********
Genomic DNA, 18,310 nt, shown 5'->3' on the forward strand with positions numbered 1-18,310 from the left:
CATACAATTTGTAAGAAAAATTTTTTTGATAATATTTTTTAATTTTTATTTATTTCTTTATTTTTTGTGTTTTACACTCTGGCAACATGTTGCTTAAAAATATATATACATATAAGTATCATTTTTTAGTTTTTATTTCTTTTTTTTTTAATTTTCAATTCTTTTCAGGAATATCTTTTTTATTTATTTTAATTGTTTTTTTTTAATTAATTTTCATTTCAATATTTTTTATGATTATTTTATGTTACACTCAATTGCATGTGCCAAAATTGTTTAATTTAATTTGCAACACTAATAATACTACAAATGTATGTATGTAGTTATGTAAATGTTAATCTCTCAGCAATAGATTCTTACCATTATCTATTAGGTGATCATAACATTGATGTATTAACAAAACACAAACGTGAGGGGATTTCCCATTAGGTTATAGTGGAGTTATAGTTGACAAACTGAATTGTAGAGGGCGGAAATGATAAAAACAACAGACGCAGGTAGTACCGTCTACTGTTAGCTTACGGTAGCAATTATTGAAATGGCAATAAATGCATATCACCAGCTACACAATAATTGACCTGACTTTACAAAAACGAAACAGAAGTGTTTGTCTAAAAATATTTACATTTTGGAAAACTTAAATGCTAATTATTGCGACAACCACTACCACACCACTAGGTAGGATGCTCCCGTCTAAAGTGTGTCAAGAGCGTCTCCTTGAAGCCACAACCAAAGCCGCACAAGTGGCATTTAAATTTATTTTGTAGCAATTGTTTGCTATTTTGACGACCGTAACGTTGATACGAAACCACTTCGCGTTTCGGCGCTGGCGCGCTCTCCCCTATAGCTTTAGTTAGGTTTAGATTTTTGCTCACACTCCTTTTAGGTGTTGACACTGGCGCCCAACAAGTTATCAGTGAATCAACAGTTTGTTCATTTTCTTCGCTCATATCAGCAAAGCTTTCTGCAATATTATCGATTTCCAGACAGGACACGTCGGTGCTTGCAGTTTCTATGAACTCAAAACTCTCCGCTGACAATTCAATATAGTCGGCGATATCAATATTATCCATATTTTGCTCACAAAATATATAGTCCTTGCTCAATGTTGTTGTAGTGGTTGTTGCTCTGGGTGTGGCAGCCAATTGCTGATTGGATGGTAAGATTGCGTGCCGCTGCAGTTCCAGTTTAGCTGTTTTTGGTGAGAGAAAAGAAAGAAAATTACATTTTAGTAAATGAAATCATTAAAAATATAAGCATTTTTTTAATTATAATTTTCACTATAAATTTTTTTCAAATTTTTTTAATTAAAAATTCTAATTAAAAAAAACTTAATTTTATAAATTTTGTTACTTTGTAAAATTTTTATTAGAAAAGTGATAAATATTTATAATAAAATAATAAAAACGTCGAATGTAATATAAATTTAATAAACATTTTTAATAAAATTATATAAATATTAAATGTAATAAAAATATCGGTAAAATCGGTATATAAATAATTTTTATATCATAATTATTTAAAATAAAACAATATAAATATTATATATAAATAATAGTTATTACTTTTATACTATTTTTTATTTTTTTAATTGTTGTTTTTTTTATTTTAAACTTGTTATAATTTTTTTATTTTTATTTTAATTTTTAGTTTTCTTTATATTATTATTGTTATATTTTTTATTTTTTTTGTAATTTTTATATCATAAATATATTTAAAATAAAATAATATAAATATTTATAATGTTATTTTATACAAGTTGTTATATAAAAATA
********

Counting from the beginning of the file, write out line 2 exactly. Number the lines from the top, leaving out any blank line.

CATACAATTTGTAAGAAAAATTTTTTTGATAATATTTTTTAATTTTTATTTATTTCTTTATTTTTTGTGTTTTACACTCTGGCAACATGTTGCTTAAAAATATATATACATATAAGTATCATTTTTTAGTTTTTATTTCTTTTTTTTTTAATTTTCAATTCTTTTCAGGAATATCTTTTTTATTTATTTTAATTGTTTTTTTTTAATTAATTTTCATTTCAATATTTTTTATGATTATTTTATGTTACACTCAATTGCATGTGCCAAAATTGTTTAATTTAATTTGCAACACTAATAATACTACAAATGTATGTATGTAGTTATGTAAATGTTAATCTCTCAGCAATAGATTCTTACCATTATCTATTAGGTGATCATAACATTGATGTATTAACAAAACACAAACGTGAGGGGATTTCCCATTAGGTTATAGTGGAGTTATAGTTGACAAACTGAATTGTAGAGGGCGGAAATGATAAAAACAACAGACGCAGGTAGTACCGTCTACTGTTAGCTTACGGTAGCAATTATTGAAATGGCAATAAATGCATATCACCAGCTACACAATAATTGACCTGACTTTACAAAAACGAAACAGAAGTGTTTGTCTAAAAATATTTACATTTTGGAAAACTTAAATGCTAATTATTGCGACAACCACTACCACACCACTAGGTAGGATGCTCCCGTCTAAAGTGTGTCAAGAGCGTCTCCTTGAAGCCACAACCAAAGCCGCACAAGTGGCATTTAAATTTATTTTGTAGCAATTGTTTGCTATTTTGACGACCGTAACGTTGATACGAAACCACTTCGCGTTTCGGCGCTGGCGCGCTCTCCCCTATAGCTTTAGTTAGGTTTAGATTTTTGCTCACACTCCTTTTAGGTGTTGACACTGGCGCCCAACAAGTTATCAGTGAATCAACAGTTTGTTCATTTTCTTCGCTCATATCAGCAAAGCTTTCTGCAATATTATCGATTTCCAGACAGGACACGTCGGTGCTTGCAGTTTCTATGAACTCAAAACTCTCCGCTGACAATTCAATATAGTCGGCGATATCAATATTATCCATATTTTGCTCACAAAATATATAGTCCTTGCTCAATGTTGTTGTAGTGGTTGTTGCTCTGGGTGTGGCAGCCAATTGCTGATTGGATGGTAAGATTGCGTGCCGCTGCAGTTCCAGTTTAGCTGTTTTTGGTGAGAGAAAAGAAAGAAAATTACATTTTAGTAAATGAAATCATTAAAAATATAAGCATTTTTTTAATTATAATTTTCACTATAAATTTTTTTCAAATTTTTTTAATTAAAAATTCTAATTAAAAAAAACTTAATTTTATAAATTTTGTTACTTTGTAAAATTTTTATTAGAAAAGTGATAAATATTTATAATAAAATAATAAAAACGTCGAATGTAATATAAATTTAATAAACATTTTTAATAAAATTATATAAATATTAAATGTAATAAAAATATCGGTAAAATCGGTATATAAATAATTTTTATATCATAATTATTTAAAATAAAACAATATAAATATTATATATAAATAATAGTTATTACTTTTATACTATTTTTTATTTTTTTAATTGTTGTTTTTTTTATTTTAAACTTGTTATAATTTTTTTATTTTTATTTTAATTTTTAGTTTTCTTTATATTATTATTGTTATATTTTTTATTTTTTTTGTAATTTTTATATCATAAATATATTTAAAATAAAATAATATAAATATTTATAATGTTATTTTATACAAGTTGTTATATAAAAATA